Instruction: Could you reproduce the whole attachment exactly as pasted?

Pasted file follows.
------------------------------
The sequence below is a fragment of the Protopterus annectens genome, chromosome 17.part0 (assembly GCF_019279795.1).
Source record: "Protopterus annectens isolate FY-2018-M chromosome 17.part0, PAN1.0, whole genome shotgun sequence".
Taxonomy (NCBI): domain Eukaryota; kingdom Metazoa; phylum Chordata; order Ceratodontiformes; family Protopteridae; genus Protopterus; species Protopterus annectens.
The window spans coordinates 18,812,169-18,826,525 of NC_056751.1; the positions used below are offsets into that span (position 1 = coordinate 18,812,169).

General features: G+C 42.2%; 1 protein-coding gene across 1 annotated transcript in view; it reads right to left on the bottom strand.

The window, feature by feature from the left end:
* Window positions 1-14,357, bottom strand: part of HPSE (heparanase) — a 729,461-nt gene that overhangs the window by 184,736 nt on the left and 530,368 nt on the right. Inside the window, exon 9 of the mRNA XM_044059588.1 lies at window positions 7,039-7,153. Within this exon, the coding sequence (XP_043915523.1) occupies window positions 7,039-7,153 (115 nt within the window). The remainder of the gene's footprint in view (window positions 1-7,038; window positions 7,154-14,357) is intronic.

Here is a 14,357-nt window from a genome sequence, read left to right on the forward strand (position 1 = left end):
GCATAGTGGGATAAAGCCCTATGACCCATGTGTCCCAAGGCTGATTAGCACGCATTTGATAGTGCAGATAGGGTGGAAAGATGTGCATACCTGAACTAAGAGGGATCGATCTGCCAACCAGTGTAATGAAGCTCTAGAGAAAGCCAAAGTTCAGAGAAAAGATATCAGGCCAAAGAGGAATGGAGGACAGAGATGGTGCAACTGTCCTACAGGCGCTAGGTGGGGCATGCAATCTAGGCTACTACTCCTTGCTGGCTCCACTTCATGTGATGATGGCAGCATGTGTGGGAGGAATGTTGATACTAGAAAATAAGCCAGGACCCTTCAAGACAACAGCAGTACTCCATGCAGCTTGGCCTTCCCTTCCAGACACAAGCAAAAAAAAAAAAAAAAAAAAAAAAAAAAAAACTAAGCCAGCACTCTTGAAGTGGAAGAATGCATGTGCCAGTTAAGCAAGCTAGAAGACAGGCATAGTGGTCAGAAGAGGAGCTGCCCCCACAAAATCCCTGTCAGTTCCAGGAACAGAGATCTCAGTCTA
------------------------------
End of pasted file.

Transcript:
The sequence below is a fragment of the Protopterus annectens genome, chromosome 17.part0 (assembly GCF_019279795.1).
Source record: "Protopterus annectens isolate FY-2018-M chromosome 17.part0, PAN1.0, whole genome shotgun sequence".
Taxonomy (NCBI): domain Eukaryota; kingdom Metazoa; phylum Chordata; order Ceratodontiformes; family Protopteridae; genus Protopterus; species Protopterus annectens.
The window spans coordinates 18,812,169-18,826,525 of NC_056751.1; the positions used below are offsets into that span (position 1 = coordinate 18,812,169).

General features: G+C 42.2%; 1 protein-coding gene across 1 annotated transcript in view; it reads right to left on the bottom strand.

The window, feature by feature from the left end:
* Window positions 1-14,357, bottom strand: part of HPSE (heparanase) — a 729,461-nt gene that overhangs the window by 184,736 nt on the left and 530,368 nt on the right. Inside the window, exon 9 of the mRNA XM_044059588.1 lies at window positions 7,039-7,153. Within this exon, the coding sequence (XP_043915523.1) occupies window positions 7,039-7,153 (115 nt within the window). The remainder of the gene's footprint in view (window positions 1-7,038; window positions 7,154-14,357) is intronic.

Here is a 14,357-nt window from a genome sequence, read left to right on the forward strand (position 1 = left end):
GCATAGTGGGATAAAGCCCTATGACCCATGTGTCCCAAGGCTGATTAGCACGCATTTGATAGTGCAGATAGGGTGGAAAGATGTGCATACCTGAACTAAGAGGGATCGATCTGCCAACCAGTGTAATGAAGCTCTAGAGAAAGCCAAAGTTCAGAGAAAAGATATCAGGCCAAAGAGGAATGGAGGACAGAGATGGTGCAACTGTCCTACAGGCGCTAGGTGGGGCATGCAATCTAGGCTACTACTCCTTGCTGGCTCCACTTCATGTGATGATGGCAGCATGTGTGGGAGGAATGTTGATACTAGAAAATAAGCCAGGACCCTTCAAGACAACAGCAGTACTCCATGCAGCTTGGCCTTCCCTTCCAGACACAAGCAAAAAAAAAAAAAAAAAAAAAAAAAAAAAAACTAAGCCAGCACTCTTGAAGTGGAAGAATGCATGTGCCAGTTAAGCAAGCTAGAAGACAGGCATAGTGGTCAGAAGAGGAGCTGCCCCCACAAAATCCCTGTCAGTTCCAGGAACAGAGATCTCAGTCTA